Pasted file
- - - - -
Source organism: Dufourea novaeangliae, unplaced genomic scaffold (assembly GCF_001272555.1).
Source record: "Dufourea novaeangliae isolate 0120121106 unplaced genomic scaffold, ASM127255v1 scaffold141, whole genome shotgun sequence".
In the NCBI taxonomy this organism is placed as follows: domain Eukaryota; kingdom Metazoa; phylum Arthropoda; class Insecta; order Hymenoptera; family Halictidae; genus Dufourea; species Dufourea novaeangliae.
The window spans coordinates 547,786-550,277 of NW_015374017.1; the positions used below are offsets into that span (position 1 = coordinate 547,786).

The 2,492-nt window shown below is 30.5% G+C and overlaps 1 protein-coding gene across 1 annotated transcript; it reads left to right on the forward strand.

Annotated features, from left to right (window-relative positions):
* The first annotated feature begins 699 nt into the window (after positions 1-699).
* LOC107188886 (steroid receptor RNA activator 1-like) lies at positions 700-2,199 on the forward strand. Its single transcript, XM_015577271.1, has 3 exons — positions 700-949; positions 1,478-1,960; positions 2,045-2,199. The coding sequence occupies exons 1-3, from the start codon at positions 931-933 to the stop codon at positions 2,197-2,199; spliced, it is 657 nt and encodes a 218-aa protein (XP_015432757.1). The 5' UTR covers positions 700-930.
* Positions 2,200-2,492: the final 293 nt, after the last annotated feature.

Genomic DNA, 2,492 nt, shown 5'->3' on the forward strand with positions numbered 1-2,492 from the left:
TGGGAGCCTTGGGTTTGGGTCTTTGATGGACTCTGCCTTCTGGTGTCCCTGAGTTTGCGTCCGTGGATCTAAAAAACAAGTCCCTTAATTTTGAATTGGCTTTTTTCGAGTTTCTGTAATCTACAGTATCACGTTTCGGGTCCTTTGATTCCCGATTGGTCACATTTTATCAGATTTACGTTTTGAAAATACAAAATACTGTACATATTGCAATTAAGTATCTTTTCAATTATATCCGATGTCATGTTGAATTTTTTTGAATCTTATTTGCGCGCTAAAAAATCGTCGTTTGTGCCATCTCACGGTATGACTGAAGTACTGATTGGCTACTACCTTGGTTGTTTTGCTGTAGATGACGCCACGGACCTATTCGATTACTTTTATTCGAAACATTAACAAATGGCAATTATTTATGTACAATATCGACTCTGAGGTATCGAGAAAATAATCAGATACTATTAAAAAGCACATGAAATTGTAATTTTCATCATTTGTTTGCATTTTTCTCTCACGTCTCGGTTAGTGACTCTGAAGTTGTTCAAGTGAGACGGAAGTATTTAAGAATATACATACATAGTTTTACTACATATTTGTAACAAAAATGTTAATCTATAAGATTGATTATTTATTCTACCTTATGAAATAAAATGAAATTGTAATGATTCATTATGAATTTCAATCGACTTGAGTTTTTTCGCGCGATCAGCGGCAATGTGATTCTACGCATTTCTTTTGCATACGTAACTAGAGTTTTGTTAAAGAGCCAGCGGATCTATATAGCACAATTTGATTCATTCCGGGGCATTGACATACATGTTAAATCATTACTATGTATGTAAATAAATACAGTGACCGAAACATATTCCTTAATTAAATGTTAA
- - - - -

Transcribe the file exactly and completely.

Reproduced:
Source organism: Dufourea novaeangliae, unplaced genomic scaffold (assembly GCF_001272555.1).
Source record: "Dufourea novaeangliae isolate 0120121106 unplaced genomic scaffold, ASM127255v1 scaffold141, whole genome shotgun sequence".
In the NCBI taxonomy this organism is placed as follows: domain Eukaryota; kingdom Metazoa; phylum Arthropoda; class Insecta; order Hymenoptera; family Halictidae; genus Dufourea; species Dufourea novaeangliae.
The window spans coordinates 547,786-550,277 of NW_015374017.1; the positions used below are offsets into that span (position 1 = coordinate 547,786).

The 2,492-nt window shown below is 30.5% G+C and overlaps 1 protein-coding gene across 1 annotated transcript; it reads left to right on the forward strand.

Annotated features, from left to right (window-relative positions):
* The first annotated feature begins 699 nt into the window (after positions 1-699).
* LOC107188886 (steroid receptor RNA activator 1-like) lies at positions 700-2,199 on the forward strand. Its single transcript, XM_015577271.1, has 3 exons — positions 700-949; positions 1,478-1,960; positions 2,045-2,199. The coding sequence occupies exons 1-3, from the start codon at positions 931-933 to the stop codon at positions 2,197-2,199; spliced, it is 657 nt and encodes a 218-aa protein (XP_015432757.1). The 5' UTR covers positions 700-930.
* Positions 2,200-2,492: the final 293 nt, after the last annotated feature.

Genomic DNA, 2,492 nt, shown 5'->3' on the forward strand with positions numbered 1-2,492 from the left:
TGGGAGCCTTGGGTTTGGGTCTTTGATGGACTCTGCCTTCTGGTGTCCCTGAGTTTGCGTCCGTGGATCTAAAAAACAAGTCCCTTAATTTTGAATTGGCTTTTTTCGAGTTTCTGTAATCTACAGTATCACGTTTCGGGTCCTTTGATTCCCGATTGGTCACATTTTATCAGATTTACGTTTTGAAAATACAAAATACTGTACATATTGCAATTAAGTATCTTTTCAATTATATCCGATGTCATGTTGAATTTTTTTGAATCTTATTTGCGCGCTAAAAAATCGTCGTTTGTGCCATCTCACGGTATGACTGAAGTACTGATTGGCTACTACCTTGGTTGTTTTGCTGTAGATGACGCCACGGACCTATTCGATTACTTTTATTCGAAACATTAACAAATGGCAATTATTTATGTACAATATCGACTCTGAGGTATCGAGAAAATAATCAGATACTATTAAAAAGCACATGAAATTGTAATTTTCATCATTTGTTTGCATTTTTCTCTCACGTCTCGGTTAGTGACTCTGAAGTTGTTCAAGTGAGACGGAAGTATTTAAGAATATACATACATAGTTTTACTACATATTTGTAACAAAAATGTTAATCTATAAGATTGATTATTTATTCTACCTTATGAAATAAAATGAAATTGTAATGATTCATTATGAATTTCAATCGACTTGAGTTTTTTCGCGCGATCAGCGGCAATGTGATTCTACGCATTTCTTTTGCATACGTAACTAGAGTTTTGTTAAAGAGCCAGCGGATCTATATAGCACAATTTGATTCATTCCGGGGCATTGACATACATGTTAAATCATTACTATGTATGTAAATAAATACAGTGACCGAAACATATTCCTTAATTAAATGTTAA